In this protocol, derivation of cardiac progenitor cells from both mouse and human embryonic stem cells will be illustrated. A major strategy in this protocol is to enrich cardiac progenitor cells with flow cytometry using fluorescent reporters engineered into the embryonic stem cell lines.
Estelle Hirsinger1, João Emanuel Carvalho2, Christine Chevalier1,3, Georges Lutfalla5, Jean-François Nicolas1, Nadine Peyriéras4, Michael Schubert2
1Département de Biologie du Développement et Cellules Souches, Institut Pasteur, 2Laboratoire de Biologie du Développement de Villefranche-sur-Mer (UMR7009 CNRS/UPMC Univ Paris 06), Sorbonne Universités, 3Equipe Epigenetic Control of Normal and Pathological Hematopoiesis, Centre de Recherche en Cancérologie de Marseille, 4Plateforme BioEmergences IBiSA FBI, CNRS-NED, Institut de Neurobiologie Alfred Fessard, 5Unité de Dynamique des Interactions Membranaires Normales et Pathologiques, CNRS UMR5235/DAA/cc107/Université Montpellier II
We report here the robust and efficient expression of fluorescent proteins after mRNA injection into unfertilized oocytes of Branchiostoma lanceolatum. The development of the microinjection technique in this basal chordate will pave the way for far-reaching technical innovations in this emerging model system, including in vivo imaging and gene-specific manipulations.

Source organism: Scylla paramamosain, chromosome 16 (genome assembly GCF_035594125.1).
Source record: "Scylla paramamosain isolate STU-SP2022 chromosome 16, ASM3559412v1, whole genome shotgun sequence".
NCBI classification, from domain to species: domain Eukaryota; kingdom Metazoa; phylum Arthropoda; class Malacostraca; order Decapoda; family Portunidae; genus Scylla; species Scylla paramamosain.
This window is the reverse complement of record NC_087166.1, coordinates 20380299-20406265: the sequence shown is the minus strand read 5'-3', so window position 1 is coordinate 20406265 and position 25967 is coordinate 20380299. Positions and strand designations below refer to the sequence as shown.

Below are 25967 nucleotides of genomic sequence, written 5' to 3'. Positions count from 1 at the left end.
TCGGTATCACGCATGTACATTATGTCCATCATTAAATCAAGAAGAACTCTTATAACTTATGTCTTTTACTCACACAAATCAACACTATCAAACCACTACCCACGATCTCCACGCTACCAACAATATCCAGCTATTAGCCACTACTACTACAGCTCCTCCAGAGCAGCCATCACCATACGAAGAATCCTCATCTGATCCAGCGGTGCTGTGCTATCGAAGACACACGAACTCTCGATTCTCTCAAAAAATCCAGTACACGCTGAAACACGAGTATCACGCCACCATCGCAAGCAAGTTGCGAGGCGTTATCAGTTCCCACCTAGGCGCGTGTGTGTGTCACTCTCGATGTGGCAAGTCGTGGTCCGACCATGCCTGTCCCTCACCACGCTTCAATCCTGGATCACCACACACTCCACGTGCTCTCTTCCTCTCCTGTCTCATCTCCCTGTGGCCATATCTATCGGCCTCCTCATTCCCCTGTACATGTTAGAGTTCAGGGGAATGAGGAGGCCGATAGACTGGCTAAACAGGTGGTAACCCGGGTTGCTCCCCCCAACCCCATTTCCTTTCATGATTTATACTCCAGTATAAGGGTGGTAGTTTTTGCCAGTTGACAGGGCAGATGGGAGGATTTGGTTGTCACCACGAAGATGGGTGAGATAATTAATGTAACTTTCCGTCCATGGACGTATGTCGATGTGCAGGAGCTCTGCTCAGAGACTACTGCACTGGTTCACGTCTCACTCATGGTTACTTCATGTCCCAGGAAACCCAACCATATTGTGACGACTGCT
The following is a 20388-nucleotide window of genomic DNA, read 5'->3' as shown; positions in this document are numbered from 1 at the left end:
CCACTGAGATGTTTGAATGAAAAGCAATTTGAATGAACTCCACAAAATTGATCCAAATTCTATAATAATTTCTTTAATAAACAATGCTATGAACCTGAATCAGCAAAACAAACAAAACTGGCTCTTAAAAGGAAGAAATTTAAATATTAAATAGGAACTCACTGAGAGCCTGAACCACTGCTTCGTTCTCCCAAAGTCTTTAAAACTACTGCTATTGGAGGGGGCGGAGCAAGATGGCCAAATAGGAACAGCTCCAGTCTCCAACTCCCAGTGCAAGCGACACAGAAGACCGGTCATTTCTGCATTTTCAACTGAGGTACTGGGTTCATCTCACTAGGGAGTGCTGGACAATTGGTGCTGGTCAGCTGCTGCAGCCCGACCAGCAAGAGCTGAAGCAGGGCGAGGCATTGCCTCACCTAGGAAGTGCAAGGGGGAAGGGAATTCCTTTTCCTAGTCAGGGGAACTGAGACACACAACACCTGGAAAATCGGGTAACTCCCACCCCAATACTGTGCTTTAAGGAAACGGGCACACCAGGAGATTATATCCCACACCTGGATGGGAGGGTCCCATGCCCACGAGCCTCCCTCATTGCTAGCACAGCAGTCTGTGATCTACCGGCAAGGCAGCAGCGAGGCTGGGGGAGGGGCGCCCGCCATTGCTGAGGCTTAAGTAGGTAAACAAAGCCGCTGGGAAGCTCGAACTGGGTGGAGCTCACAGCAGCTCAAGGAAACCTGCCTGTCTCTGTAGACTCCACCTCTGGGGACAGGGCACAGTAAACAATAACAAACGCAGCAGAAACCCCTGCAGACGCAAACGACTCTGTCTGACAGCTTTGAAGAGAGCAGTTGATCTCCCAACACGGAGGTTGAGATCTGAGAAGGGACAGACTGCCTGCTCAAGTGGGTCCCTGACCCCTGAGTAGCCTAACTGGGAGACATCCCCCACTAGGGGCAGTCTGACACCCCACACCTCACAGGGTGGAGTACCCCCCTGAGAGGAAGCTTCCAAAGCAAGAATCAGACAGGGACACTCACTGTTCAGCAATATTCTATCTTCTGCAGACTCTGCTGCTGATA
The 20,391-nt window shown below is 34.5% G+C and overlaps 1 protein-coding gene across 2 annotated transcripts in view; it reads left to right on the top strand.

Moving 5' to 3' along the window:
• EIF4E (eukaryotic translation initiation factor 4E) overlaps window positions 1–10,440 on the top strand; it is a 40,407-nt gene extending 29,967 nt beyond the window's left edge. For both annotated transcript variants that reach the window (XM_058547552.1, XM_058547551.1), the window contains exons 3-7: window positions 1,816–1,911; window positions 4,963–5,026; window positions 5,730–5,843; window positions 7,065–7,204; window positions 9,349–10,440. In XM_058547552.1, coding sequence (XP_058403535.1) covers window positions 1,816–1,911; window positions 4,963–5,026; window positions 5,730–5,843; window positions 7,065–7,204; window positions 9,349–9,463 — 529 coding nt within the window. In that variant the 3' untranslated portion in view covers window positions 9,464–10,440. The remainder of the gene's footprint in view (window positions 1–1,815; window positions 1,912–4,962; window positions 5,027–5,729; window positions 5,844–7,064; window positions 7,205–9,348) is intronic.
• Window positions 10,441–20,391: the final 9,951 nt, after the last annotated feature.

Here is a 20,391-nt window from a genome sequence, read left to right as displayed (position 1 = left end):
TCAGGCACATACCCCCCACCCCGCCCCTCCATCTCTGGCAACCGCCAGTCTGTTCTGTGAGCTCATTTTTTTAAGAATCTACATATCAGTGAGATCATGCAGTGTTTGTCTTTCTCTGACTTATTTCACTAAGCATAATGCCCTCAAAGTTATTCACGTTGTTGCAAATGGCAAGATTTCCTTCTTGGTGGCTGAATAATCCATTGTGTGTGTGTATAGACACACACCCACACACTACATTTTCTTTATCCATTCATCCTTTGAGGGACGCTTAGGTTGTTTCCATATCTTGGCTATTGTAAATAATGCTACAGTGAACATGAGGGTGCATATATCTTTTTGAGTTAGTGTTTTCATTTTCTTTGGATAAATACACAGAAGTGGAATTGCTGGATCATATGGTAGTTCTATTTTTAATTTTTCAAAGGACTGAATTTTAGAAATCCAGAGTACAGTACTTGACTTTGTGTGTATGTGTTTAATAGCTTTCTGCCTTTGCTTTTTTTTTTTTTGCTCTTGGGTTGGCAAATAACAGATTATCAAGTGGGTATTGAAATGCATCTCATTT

Chibeza C. Agley1,2, Anthea M. Rowlerson1, Cristiana P. Velloso1, Norman L. Lazarus1, Stephen D. R. Harridge1
1Centre of Human and Aerospace Physiological Sciences, King‘s College London, 2Wellcome Trust-Medical Research Council, Cambridge Stem Cell Institute
The main adherent cell types derived from human muscle are myogenic cells and fibroblasts. Here, cell populations are enriched using magnetic-activated cell sorting based on the CD56 antigen. Subsequent immunolabelling with specific antibodies and use of image analysis techniques allows quantification of cytoplasmic and nuclear characteristics in individual cells.
Elizabeth R. Zielins*1, Ruth Tevlin*1, Michael S. Hu1, Michael T. Chung1, Adrian McArdle1, Kevin J. Paik1, David Atashroo1, Christopher R. Duldulao1, Anna Luan1, Kshemendra Senarath-Yapa1, Graham G. Walmsley1, Taylor Wearda1, Michael T. Longaker1,3, Derrick C. Wan1
1Hagey Laboratory for Pediatric Regenerative Medicine, Department of Surgery, Division of Plastic and Reconstructive Surgery, Stanford University School of Medicine, 2Stem Cell and Biomaterials Engineering Laboratory, Department of Bioengineering, Stanford University School of Medicine, 3Institute for Stem Cell Biology and Regenerative Medicine, Stanford University
The transcriptional heterogeneity within human adipose-derived stromal cells can be defined on the single cell level using cell surface markers and osteogenic genes. We describe a protocol utilizing flow cytometry for the isolation of cell subpopulations with increased osteogenic potential, which may be used to enhance craniofacial skeletal reconstruction.